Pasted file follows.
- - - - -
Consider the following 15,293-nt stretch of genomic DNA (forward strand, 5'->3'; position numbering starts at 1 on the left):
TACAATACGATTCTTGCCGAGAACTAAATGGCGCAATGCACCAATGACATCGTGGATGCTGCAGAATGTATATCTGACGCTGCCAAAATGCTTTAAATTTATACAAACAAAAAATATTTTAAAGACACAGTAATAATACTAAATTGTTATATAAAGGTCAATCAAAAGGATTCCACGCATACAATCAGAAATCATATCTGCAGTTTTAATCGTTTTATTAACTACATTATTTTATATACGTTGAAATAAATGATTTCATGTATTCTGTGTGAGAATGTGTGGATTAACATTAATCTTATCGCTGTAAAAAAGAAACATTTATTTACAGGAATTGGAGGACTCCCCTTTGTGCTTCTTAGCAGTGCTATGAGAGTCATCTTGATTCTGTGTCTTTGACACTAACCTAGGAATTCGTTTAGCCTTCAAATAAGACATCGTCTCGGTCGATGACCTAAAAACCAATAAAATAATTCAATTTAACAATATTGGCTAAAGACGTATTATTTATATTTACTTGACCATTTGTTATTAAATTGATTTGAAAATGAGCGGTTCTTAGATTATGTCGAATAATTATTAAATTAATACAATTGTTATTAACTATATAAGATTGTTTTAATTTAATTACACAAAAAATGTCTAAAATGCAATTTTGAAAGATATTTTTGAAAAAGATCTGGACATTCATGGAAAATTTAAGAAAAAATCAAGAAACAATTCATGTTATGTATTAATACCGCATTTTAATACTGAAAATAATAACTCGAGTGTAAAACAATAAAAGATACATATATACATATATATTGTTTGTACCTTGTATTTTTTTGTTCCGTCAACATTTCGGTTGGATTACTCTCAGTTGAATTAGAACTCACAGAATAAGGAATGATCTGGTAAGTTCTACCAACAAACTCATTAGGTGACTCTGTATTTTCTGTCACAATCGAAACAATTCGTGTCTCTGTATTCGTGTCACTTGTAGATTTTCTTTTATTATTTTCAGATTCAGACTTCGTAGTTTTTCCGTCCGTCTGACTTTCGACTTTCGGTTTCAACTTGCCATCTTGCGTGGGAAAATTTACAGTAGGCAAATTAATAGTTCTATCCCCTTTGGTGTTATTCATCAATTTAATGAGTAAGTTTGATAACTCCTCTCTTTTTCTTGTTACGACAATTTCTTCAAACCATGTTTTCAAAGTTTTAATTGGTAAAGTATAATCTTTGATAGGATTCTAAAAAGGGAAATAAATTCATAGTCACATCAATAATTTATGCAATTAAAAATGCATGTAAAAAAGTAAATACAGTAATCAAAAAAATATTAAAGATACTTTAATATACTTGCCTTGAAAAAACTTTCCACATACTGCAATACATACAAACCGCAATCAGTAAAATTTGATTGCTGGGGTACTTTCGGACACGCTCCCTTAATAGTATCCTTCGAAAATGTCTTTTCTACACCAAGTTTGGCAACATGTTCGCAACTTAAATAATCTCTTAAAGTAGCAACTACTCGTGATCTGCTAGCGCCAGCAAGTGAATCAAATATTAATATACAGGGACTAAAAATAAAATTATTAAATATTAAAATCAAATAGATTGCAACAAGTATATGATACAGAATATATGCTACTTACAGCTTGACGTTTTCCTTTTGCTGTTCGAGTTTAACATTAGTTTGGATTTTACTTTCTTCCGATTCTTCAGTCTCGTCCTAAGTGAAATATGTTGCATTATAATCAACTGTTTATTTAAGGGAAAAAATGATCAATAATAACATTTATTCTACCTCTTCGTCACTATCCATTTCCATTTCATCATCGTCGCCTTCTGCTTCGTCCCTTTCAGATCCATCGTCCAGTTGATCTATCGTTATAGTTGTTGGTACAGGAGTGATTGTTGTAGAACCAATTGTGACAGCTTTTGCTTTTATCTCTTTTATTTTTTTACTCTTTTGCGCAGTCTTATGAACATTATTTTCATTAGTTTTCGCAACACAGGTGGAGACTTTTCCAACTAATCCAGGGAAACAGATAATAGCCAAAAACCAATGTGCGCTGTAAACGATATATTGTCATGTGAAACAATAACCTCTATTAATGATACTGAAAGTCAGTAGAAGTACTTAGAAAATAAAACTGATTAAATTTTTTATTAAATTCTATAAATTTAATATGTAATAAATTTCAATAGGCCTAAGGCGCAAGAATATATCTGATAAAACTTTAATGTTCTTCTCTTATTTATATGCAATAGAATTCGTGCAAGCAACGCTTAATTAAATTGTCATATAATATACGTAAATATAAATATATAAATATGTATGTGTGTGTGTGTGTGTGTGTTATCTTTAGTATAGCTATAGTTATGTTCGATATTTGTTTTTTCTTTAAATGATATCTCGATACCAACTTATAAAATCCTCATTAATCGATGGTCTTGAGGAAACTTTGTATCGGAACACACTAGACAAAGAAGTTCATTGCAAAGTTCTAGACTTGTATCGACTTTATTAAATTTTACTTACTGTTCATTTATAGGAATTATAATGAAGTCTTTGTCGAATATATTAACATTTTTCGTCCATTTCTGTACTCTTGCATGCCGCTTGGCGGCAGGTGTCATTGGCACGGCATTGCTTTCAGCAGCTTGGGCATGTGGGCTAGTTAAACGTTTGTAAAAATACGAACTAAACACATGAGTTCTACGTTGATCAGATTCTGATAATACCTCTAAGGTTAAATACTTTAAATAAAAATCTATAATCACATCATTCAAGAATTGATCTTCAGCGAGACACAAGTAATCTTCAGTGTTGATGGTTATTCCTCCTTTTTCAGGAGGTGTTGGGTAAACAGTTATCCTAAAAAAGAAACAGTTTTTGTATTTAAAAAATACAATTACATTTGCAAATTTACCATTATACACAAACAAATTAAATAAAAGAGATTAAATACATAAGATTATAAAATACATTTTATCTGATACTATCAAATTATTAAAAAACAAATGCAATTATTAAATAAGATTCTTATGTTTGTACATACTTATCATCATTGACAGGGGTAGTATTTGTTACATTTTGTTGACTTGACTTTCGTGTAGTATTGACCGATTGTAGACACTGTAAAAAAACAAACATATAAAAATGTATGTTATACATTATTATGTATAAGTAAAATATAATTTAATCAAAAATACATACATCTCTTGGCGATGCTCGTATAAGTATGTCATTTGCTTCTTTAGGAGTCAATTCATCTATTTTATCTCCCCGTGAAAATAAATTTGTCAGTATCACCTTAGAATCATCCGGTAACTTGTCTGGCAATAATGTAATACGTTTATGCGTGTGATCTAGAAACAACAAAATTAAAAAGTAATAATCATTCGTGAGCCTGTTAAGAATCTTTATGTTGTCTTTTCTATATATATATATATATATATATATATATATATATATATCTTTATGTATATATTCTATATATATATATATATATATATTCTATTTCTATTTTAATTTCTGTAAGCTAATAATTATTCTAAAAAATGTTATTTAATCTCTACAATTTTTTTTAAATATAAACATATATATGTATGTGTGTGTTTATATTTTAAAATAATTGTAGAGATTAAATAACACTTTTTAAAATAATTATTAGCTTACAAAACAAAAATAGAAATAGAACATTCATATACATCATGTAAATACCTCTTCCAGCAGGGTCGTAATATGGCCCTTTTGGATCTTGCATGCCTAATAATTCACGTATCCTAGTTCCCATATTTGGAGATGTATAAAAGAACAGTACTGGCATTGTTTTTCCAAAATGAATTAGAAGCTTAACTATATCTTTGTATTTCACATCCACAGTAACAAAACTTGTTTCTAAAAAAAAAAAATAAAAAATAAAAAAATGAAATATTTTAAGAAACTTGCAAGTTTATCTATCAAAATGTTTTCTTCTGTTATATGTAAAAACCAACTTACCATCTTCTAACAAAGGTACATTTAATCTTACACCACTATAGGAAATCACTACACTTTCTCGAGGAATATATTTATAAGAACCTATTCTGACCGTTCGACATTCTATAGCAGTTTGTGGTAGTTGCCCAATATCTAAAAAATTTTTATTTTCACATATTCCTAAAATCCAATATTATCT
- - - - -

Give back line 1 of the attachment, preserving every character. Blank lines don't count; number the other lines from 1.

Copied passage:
Consider the following 15,293-nt stretch of genomic DNA (forward strand, 5'->3'; position numbering starts at 1 on the left):